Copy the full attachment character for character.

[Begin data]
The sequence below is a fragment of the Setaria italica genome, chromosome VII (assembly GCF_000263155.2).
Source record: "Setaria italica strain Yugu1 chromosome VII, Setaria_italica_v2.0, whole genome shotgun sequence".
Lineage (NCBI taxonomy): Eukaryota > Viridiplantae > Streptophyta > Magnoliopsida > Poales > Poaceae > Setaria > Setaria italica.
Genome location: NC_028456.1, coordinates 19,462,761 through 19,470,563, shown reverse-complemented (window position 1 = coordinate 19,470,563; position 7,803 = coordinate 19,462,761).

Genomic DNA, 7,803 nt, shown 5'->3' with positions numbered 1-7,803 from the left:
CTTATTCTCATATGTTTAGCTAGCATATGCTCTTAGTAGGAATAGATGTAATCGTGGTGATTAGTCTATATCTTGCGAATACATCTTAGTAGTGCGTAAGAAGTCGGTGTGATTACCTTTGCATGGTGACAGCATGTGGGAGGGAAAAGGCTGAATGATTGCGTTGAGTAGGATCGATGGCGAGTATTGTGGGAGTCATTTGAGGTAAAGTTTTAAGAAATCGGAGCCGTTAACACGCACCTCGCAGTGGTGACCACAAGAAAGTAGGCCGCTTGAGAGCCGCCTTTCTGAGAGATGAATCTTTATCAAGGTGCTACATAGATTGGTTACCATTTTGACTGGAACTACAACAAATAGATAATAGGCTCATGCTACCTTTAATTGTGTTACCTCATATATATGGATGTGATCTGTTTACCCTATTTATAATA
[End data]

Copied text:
The sequence below is a fragment of the Setaria italica genome, chromosome VII (assembly GCF_000263155.2).
Source record: "Setaria italica strain Yugu1 chromosome VII, Setaria_italica_v2.0, whole genome shotgun sequence".
Lineage (NCBI taxonomy): Eukaryota > Viridiplantae > Streptophyta > Magnoliopsida > Poales > Poaceae > Setaria > Setaria italica.
Genome location: NC_028456.1, coordinates 19,462,761 through 19,470,563, shown reverse-complemented (window position 1 = coordinate 19,470,563; position 7,803 = coordinate 19,462,761).

Genomic DNA, 7,803 nt, shown 5'->3' with positions numbered 1-7,803 from the left:
CTTATTCTCATATGTTTAGCTAGCATATGCTCTTAGTAGGAATAGATGTAATCGTGGTGATTAGTCTATATCTTGCGAATACATCTTAGTAGTGCGTAAGAAGTCGGTGTGATTACCTTTGCATGGTGACAGCATGTGGGAGGGAAAAGGCTGAATGATTGCGTTGAGTAGGATCGATGGCGAGTATTGTGGGAGTCATTTGAGGTAAAGTTTTAAGAAATCGGAGCCGTTAACACGCACCTCGCAGTGGTGACCACAAGAAAGTAGGCCGCTTGAGAGCCGCCTTTCTGAGAGATGAATCTTTATCAAGGTGCTACATAGATTGGTTACCATTTTGACTGGAACTACAACAAATAGATAATAGGCTCATGCTACCTTTAATTGTGTTACCTCATATATATGGATGTGATCTGTTTACCCTATTTATAATA